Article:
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Slavery is funny?

Is it possible that levity can be found in a movie about slavery?

Can the plot remain true to history and yet juxtapose comedic situations alongside the painful history?

Even more importantly, can you draw African Americans, who according to recent "studies" are the greatest consumers of entertainment, to the theater to watch the movie?

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A movie that is going to be released in France in July attempts to do that. Case Départ tells the stories of two brothers, half brothers who have the same father. They hardly know him. One feels that France, the country in which they live, is ultimately racist and it makes him despondent and disillusioned. His brother harbors a lot of self hate, wishing to shed the heavy slave heritage. At their father's deathbed, they receive an ancient document that they mistakenly destroy and are sent back in time by an old mysterious woman, specifically to the height of the Trans-Atlantic slave period. As they work together to return to the present day they are caught in  a series of hilarious situations.

Case Départ Trailer:

The intentions of the movie makers Thomas Ngijol and Fabrice Eboué (who are also the stars of the movie) may not be evident and until we see the movie. At first they seem innocent enough, full of lessons to teach us valuable lessons about owning our heritage, understanding it and remembering that people smiled with each other some of the time, but we will have to wait and see.

Do you think that a movie about slavery can be funny? If it airs in the US (or wherever you are) do you think you will go to see it?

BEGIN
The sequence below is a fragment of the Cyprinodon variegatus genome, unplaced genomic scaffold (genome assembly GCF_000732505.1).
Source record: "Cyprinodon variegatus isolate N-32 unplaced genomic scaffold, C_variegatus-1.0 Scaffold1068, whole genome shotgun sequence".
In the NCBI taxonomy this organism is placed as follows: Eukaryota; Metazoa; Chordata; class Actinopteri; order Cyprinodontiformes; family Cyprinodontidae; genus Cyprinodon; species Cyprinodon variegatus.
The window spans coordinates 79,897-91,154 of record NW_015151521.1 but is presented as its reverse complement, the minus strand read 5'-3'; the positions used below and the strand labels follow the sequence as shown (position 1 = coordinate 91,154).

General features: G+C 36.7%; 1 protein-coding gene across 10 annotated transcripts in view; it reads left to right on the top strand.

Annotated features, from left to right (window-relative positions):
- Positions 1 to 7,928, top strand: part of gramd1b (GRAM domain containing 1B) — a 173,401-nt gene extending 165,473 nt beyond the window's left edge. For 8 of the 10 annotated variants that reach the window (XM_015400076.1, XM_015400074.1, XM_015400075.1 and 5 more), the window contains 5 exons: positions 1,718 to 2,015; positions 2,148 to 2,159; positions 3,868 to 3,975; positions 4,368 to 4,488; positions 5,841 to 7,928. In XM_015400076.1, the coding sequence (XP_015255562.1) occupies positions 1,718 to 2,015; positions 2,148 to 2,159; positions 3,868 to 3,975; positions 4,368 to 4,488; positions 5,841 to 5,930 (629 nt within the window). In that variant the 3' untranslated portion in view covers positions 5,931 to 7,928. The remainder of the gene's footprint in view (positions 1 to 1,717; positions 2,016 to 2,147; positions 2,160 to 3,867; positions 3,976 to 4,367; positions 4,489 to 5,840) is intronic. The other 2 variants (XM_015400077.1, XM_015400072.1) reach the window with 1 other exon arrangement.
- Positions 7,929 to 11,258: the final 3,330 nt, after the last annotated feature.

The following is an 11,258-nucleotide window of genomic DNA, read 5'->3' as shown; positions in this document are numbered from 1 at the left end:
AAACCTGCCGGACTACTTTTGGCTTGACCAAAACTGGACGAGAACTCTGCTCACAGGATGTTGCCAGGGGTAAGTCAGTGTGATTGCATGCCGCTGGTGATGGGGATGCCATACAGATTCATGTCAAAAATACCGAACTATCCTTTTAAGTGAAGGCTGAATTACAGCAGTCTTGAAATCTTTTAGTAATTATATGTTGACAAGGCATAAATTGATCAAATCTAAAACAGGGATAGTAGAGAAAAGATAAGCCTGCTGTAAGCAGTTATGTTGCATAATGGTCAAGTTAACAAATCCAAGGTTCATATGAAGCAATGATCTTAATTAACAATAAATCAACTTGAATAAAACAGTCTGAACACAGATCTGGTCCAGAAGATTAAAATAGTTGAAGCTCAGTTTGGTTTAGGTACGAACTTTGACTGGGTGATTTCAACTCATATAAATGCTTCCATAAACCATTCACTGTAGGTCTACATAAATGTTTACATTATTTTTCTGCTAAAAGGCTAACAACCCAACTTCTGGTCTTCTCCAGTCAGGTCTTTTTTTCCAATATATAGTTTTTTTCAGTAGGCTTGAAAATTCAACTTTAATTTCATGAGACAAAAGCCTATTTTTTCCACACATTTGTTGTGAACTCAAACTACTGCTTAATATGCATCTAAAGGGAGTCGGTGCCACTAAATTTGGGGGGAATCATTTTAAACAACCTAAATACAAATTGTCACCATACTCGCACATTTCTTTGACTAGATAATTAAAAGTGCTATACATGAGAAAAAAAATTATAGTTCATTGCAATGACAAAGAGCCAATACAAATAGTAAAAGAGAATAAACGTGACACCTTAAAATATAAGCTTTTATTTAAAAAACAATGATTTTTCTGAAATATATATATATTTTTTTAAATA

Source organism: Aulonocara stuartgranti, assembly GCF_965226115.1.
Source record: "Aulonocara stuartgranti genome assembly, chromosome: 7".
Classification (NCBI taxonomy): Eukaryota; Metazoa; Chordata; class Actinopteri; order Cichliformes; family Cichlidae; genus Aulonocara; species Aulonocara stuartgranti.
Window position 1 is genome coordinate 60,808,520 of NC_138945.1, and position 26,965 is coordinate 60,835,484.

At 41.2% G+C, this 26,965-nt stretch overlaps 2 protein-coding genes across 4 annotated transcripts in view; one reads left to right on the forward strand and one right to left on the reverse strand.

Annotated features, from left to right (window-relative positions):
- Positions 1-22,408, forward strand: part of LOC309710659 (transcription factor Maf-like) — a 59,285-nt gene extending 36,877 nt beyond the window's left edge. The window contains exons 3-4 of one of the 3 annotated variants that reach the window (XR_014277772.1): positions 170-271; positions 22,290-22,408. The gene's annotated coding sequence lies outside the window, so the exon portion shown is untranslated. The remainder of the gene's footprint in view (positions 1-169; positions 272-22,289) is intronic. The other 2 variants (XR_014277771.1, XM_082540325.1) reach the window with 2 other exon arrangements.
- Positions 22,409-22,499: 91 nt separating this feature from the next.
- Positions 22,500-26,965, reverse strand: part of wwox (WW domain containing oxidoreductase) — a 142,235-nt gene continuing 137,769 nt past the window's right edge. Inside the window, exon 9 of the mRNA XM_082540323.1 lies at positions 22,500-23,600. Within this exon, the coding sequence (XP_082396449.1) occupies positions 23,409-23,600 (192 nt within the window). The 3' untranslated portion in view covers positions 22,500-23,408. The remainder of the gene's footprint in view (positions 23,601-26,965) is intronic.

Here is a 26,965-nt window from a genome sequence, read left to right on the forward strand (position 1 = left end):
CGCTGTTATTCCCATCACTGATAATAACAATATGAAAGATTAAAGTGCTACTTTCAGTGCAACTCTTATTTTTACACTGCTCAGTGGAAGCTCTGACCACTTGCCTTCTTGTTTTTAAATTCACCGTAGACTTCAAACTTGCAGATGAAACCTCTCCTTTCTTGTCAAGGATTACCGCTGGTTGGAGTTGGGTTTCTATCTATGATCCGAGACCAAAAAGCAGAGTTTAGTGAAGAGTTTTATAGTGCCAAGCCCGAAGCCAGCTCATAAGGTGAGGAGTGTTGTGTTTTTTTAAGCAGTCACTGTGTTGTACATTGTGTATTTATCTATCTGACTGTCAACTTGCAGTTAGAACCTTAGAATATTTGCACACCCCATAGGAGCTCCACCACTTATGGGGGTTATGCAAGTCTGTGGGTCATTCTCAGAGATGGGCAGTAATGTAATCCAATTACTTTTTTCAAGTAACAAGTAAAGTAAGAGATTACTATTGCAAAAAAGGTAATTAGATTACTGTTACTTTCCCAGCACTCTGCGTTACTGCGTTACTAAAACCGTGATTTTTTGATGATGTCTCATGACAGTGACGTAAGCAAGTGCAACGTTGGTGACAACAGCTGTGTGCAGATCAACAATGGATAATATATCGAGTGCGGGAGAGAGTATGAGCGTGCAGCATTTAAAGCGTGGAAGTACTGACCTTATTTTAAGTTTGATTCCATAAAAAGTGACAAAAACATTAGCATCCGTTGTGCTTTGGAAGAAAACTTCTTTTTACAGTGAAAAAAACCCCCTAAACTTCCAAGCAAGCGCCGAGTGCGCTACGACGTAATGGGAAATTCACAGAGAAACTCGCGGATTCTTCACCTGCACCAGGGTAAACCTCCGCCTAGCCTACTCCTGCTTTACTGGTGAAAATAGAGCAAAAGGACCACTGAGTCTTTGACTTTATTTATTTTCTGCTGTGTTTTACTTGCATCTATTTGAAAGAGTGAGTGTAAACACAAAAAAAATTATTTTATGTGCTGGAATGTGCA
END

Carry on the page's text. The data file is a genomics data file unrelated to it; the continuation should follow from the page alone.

comment 6 comments:

Ray Thompson said...

I find it hard to imagine any part of the history of Slavery being funny. I would have to get more of the slave's perspective and see how they found a way to cope. I don't deny there is, at times, humor in misery but personally I just think that we have almost avoided really looking into what slavery meant to us African Americans. We were displaced and taken from our homes and then we were made to despise where we came from going as far as fighting the title of African American because we don't want to identify with our own ancestors. Europeans who have been here for 400 hundred years still claim their heritage with pride while African Americans who want to celebrate theirs have been relegated to celebrating Kwanzaa and wearing colorful clothes that seem too ethnic for us to identify with.

I know I went off on a tangent but I guess it falls under the same category as not comfortable enough for me to watch a movie without overlooking what happened to my people before I was made to hate where I came from.

Kendra said...

@Ray I totally hear you. I mean I don't ever see the Jews allowing anyone to make fun of the holocaust. I personally would see the movie so I can give it a proper review but I would be guarded before I enter I watching. I like this article and your page. Part of my new mid-day reading ritual.

Anonymous said...

I don't think it's funny at all. But since slavery is not being discussed in movies the way the Holocaust has several every year, maybe a comedy is the only outlet. The enslavement and genocide of blacks has to be forgotten quickly and dismissed. When all else fails, maybe laugh. I would never watch this crap.

Simply Me on 22 June 2011 at 11:47 said...

Maybe if our ancestors were not getting their limbs cut off or being hung from trees...

I fail to see the humor in anything that makes light of slavery.

Bernie on 22 June 2011 at 11:49 said...

I think we're all taking this a little too seriously. The movie doesn't make slave trade funny, it is the situations in which these two brothers find themselves.

Maybe we should be too quick to judge the movie before we watch it.

TricksR4Kidz on 22 June 2011 at 11:50 said...

Seriously?!! Wow.

I guess we do not have to fear this movie since it is in french and most of us do not understand french.

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